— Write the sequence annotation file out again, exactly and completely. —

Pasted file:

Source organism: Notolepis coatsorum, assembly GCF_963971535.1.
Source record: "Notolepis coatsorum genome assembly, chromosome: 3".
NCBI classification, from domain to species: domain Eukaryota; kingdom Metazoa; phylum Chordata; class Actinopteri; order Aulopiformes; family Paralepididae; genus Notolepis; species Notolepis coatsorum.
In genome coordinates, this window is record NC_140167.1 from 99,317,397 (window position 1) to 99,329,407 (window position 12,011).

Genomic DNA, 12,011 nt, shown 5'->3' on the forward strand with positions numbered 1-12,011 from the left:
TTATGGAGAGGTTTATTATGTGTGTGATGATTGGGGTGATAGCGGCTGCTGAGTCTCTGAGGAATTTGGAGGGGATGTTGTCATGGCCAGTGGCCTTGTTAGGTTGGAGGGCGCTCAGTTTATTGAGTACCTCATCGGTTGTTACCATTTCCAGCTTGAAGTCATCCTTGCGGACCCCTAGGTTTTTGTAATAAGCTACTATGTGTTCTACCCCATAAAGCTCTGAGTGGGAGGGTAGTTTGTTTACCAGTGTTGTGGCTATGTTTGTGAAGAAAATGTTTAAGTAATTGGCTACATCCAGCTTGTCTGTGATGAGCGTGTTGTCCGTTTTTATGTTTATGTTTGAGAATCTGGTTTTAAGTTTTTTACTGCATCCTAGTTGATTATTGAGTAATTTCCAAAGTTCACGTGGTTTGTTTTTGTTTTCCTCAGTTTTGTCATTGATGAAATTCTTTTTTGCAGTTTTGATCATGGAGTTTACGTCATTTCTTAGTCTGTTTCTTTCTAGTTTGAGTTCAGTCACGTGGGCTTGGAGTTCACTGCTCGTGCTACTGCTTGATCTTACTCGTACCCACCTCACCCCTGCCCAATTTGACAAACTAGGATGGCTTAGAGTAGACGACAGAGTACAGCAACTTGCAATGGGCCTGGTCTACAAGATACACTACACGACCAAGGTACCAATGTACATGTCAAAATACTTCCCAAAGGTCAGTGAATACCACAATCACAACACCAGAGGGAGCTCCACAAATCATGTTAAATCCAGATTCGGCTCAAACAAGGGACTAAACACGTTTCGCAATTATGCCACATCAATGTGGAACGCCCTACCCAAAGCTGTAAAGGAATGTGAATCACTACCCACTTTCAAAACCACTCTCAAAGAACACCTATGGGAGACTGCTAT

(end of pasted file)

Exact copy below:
Source organism: Notolepis coatsorum, assembly GCF_963971535.1.
Source record: "Notolepis coatsorum genome assembly, chromosome: 3".
NCBI classification, from domain to species: domain Eukaryota; kingdom Metazoa; phylum Chordata; class Actinopteri; order Aulopiformes; family Paralepididae; genus Notolepis; species Notolepis coatsorum.
In genome coordinates, this window is record NC_140167.1 from 99,317,397 (window position 1) to 99,329,407 (window position 12,011).

Genomic DNA, 12,011 nt, shown 5'->3' on the forward strand with positions numbered 1-12,011 from the left:
TTATGGAGAGGTTTATTATGTGTGTGATGATTGGGGTGATAGCGGCTGCTGAGTCTCTGAGGAATTTGGAGGGGATGTTGTCATGGCCAGTGGCCTTGTTAGGTTGGAGGGCGCTCAGTTTATTGAGTACCTCATCGGTTGTTACCATTTCCAGCTTGAAGTCATCCTTGCGGACCCCTAGGTTTTTGTAATAAGCTACTATGTGTTCTACCCCATAAAGCTCTGAGTGGGAGGGTAGTTTGTTTACCAGTGTTGTGGCTATGTTTGTGAAGAAAATGTTTAAGTAATTGGCTACATCCAGCTTGTCTGTGATGAGCGTGTTGTCCGTTTTTATGTTTATGTTTGAGAATCTGGTTTTAAGTTTTTTACTGCATCCTAGTTGATTATTGAGTAATTTCCAAAGTTCACGTGGTTTGTTTTTGTTTTCCTCAGTTTTGTCATTGATGAAATTCTTTTTTGCAGTTTTGATCATGGAGTTTACGTCATTTCTTAGTCTGTTTCTTTCTAGTTTGAGTTCAGTCACGTGGGCTTGGAGTTCACTGCTCGTGCTACTGCTTGATCTTACTCGTACCCACCTCACCCCTGCCCAATTTGACAAACTAGGATGGCTTAGAGTAGACGACAGAGTACAGCAACTTGCAATGGGCCTGGTCTACAAGATACACTACACGACCAAGGTACCAATGTACATGTCAAAATACTTCCCAAAGGTCAGTGAATACCACAATCACAACACCAGAGGGAGCTCCACAAATCATGTTAAATCCAGATTCGGCTCAAACAAGGGACTAAACACGTTTCGCAATTATGCCACATCAATGTGGAACGCCCTACCCAAAGCTGTAAAGGAATGTGAATCACTACCCACTTTCAAAACCACTCTCAAAGAACACCTATGGGAGACTGCTAT